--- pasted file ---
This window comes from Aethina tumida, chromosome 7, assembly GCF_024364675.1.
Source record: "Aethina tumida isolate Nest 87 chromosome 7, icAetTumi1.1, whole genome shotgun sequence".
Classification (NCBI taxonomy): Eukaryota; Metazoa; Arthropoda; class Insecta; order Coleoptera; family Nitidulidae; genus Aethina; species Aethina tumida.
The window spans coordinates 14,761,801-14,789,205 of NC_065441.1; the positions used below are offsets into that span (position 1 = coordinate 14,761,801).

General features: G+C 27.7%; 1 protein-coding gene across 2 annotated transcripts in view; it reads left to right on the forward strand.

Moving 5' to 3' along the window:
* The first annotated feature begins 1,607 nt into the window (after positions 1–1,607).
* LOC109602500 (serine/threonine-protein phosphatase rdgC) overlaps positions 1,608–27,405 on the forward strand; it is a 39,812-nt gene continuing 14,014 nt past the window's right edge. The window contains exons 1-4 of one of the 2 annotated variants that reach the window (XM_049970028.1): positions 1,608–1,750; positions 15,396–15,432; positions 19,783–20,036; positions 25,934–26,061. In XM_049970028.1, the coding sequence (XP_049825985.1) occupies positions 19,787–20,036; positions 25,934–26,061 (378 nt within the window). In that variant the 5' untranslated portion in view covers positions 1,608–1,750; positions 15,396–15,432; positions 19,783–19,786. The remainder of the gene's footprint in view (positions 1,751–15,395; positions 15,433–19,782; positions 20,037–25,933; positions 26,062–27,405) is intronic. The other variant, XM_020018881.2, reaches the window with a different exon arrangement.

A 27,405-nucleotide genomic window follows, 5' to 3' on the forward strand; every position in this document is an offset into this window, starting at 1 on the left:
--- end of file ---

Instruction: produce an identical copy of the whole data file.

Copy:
This window comes from Aethina tumida, chromosome 7, assembly GCF_024364675.1.
Source record: "Aethina tumida isolate Nest 87 chromosome 7, icAetTumi1.1, whole genome shotgun sequence".
Classification (NCBI taxonomy): Eukaryota; Metazoa; Arthropoda; class Insecta; order Coleoptera; family Nitidulidae; genus Aethina; species Aethina tumida.
The window spans coordinates 14,761,801-14,789,205 of NC_065441.1; the positions used below are offsets into that span (position 1 = coordinate 14,761,801).

General features: G+C 27.7%; 1 protein-coding gene across 2 annotated transcripts in view; it reads left to right on the forward strand.

Moving 5' to 3' along the window:
* The first annotated feature begins 1,607 nt into the window (after positions 1–1,607).
* LOC109602500 (serine/threonine-protein phosphatase rdgC) overlaps positions 1,608–27,405 on the forward strand; it is a 39,812-nt gene continuing 14,014 nt past the window's right edge. The window contains exons 1-4 of one of the 2 annotated variants that reach the window (XM_049970028.1): positions 1,608–1,750; positions 15,396–15,432; positions 19,783–20,036; positions 25,934–26,061. In XM_049970028.1, the coding sequence (XP_049825985.1) occupies positions 19,787–20,036; positions 25,934–26,061 (378 nt within the window). In that variant the 5' untranslated portion in view covers positions 1,608–1,750; positions 15,396–15,432; positions 19,783–19,786. The remainder of the gene's footprint in view (positions 1,751–15,395; positions 15,433–19,782; positions 20,037–25,933; positions 26,062–27,405) is intronic. The other variant, XM_020018881.2, reaches the window with a different exon arrangement.

A 27,405-nucleotide genomic window follows, 5' to 3' on the forward strand; every position in this document is an offset into this window, starting at 1 on the left: